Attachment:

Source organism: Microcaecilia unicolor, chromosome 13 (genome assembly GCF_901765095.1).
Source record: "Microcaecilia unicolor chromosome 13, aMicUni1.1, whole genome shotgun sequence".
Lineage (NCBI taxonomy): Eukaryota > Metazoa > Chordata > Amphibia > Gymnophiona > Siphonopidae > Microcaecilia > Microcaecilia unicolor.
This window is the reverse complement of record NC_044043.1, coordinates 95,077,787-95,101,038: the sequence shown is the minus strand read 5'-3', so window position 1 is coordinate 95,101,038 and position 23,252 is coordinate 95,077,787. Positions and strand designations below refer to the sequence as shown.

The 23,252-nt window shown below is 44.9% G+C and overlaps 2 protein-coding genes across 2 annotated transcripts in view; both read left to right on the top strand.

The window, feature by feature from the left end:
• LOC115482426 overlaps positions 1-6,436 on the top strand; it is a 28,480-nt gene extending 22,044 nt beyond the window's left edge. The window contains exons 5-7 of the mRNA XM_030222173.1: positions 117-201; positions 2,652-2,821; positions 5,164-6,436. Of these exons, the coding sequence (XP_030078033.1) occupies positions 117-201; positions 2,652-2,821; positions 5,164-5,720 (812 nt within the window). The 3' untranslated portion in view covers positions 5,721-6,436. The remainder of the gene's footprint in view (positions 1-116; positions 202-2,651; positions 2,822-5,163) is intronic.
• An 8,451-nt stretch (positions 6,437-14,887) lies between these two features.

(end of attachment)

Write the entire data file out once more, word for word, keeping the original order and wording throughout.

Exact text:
Source organism: Microcaecilia unicolor, chromosome 13 (genome assembly GCF_901765095.1).
Source record: "Microcaecilia unicolor chromosome 13, aMicUni1.1, whole genome shotgun sequence".
Lineage (NCBI taxonomy): Eukaryota > Metazoa > Chordata > Amphibia > Gymnophiona > Siphonopidae > Microcaecilia > Microcaecilia unicolor.
This window is the reverse complement of record NC_044043.1, coordinates 95,077,787-95,101,038: the sequence shown is the minus strand read 5'-3', so window position 1 is coordinate 95,101,038 and position 23,252 is coordinate 95,077,787. Positions and strand designations below refer to the sequence as shown.

The 23,252-nt window shown below is 44.9% G+C and overlaps 2 protein-coding genes across 2 annotated transcripts in view; both read left to right on the top strand.

The window, feature by feature from the left end:
• LOC115482426 overlaps positions 1-6,436 on the top strand; it is a 28,480-nt gene extending 22,044 nt beyond the window's left edge. The window contains exons 5-7 of the mRNA XM_030222173.1: positions 117-201; positions 2,652-2,821; positions 5,164-6,436. Of these exons, the coding sequence (XP_030078033.1) occupies positions 117-201; positions 2,652-2,821; positions 5,164-5,720 (812 nt within the window). The 3' untranslated portion in view covers positions 5,721-6,436. The remainder of the gene's footprint in view (positions 1-116; positions 202-2,651; positions 2,822-5,163) is intronic.
• An 8,451-nt stretch (positions 6,437-14,887) lies between these two features.